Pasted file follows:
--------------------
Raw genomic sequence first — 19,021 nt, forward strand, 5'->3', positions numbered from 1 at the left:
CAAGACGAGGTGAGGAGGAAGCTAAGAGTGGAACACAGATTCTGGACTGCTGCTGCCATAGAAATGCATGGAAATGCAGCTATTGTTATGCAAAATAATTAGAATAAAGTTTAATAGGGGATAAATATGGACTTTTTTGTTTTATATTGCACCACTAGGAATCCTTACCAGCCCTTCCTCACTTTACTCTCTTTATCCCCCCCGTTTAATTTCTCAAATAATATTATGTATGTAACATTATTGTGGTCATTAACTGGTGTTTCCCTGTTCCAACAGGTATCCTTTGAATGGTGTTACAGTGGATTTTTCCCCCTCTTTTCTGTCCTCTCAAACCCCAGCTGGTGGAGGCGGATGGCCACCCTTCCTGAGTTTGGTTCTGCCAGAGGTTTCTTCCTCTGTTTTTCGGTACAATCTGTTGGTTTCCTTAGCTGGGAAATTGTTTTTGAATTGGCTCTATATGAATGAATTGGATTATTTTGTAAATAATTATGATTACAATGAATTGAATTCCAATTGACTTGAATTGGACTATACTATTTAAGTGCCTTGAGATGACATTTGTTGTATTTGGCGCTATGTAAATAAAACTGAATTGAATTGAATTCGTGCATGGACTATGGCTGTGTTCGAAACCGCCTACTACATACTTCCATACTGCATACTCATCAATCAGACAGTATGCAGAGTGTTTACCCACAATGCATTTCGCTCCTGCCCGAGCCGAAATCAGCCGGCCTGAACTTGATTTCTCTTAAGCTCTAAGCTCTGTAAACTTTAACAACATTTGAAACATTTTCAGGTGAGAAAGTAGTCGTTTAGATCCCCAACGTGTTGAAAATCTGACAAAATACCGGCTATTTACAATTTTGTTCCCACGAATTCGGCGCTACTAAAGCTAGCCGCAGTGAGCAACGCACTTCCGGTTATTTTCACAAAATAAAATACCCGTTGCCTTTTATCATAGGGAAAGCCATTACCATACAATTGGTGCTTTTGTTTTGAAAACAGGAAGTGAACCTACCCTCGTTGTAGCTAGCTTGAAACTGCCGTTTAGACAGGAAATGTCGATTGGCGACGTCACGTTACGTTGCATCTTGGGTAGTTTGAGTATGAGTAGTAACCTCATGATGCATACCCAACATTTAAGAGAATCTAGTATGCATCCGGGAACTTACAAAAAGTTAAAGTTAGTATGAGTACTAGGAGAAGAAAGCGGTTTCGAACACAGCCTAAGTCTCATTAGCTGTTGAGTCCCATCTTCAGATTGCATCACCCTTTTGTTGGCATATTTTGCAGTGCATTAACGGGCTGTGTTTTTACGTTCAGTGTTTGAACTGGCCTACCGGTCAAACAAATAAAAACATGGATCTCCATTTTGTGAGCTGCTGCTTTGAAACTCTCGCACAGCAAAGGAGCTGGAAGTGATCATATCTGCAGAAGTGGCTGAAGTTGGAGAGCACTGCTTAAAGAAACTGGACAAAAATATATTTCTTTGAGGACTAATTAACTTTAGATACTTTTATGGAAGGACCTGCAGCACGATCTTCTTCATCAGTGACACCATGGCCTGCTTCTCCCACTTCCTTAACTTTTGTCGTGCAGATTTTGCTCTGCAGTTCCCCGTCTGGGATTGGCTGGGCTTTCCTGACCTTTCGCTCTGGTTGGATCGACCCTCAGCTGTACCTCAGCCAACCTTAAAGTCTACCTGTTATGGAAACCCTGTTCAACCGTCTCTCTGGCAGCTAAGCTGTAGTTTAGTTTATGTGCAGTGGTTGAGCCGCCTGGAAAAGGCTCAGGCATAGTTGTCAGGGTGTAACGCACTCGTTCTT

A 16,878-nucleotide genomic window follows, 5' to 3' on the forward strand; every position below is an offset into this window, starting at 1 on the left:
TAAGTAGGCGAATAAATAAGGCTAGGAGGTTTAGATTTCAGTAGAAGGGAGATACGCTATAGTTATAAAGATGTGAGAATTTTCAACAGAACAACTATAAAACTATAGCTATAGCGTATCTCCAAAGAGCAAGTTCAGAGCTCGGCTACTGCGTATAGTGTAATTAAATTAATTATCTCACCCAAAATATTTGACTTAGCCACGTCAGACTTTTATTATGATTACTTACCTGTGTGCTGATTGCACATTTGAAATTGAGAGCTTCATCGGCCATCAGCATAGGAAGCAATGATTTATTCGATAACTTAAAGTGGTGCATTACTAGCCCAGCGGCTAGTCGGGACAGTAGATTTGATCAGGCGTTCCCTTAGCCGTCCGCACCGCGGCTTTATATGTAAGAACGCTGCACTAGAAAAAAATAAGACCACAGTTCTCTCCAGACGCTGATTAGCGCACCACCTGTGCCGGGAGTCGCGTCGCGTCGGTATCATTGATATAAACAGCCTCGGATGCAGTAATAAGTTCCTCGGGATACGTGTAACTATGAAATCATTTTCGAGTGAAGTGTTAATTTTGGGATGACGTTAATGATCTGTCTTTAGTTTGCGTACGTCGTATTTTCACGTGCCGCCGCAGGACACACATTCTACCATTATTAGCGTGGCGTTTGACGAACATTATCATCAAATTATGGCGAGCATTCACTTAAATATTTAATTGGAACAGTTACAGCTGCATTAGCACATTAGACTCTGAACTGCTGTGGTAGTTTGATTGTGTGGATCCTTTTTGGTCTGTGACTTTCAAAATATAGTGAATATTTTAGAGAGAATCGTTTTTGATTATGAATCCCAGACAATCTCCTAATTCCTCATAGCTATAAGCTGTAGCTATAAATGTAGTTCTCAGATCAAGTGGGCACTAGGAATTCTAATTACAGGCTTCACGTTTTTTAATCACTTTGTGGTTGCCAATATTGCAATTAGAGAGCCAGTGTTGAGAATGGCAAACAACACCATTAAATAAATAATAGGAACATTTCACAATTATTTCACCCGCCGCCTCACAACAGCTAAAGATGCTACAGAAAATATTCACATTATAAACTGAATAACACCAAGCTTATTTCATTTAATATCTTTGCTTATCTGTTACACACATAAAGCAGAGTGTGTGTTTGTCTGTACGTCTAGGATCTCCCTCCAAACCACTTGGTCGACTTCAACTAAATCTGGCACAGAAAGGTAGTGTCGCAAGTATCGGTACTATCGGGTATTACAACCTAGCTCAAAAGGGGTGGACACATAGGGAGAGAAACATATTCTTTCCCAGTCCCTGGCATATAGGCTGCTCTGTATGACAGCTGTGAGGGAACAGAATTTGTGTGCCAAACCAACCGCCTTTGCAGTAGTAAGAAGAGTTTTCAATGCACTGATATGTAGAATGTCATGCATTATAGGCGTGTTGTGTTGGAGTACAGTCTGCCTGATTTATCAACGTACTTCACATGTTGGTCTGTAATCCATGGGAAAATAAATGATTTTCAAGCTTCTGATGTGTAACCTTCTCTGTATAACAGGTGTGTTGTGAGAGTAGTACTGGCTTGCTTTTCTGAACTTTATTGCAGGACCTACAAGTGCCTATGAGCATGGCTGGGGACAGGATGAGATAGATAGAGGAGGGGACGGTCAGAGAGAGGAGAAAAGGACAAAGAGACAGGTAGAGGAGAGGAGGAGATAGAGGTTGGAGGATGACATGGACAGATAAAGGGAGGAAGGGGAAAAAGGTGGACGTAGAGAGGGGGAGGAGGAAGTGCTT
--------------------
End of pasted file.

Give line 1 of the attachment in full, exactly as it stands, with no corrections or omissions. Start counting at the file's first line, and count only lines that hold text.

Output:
Raw genomic sequence first — 19,021 nt, forward strand, 5'->3', positions numbered from 1 at the left: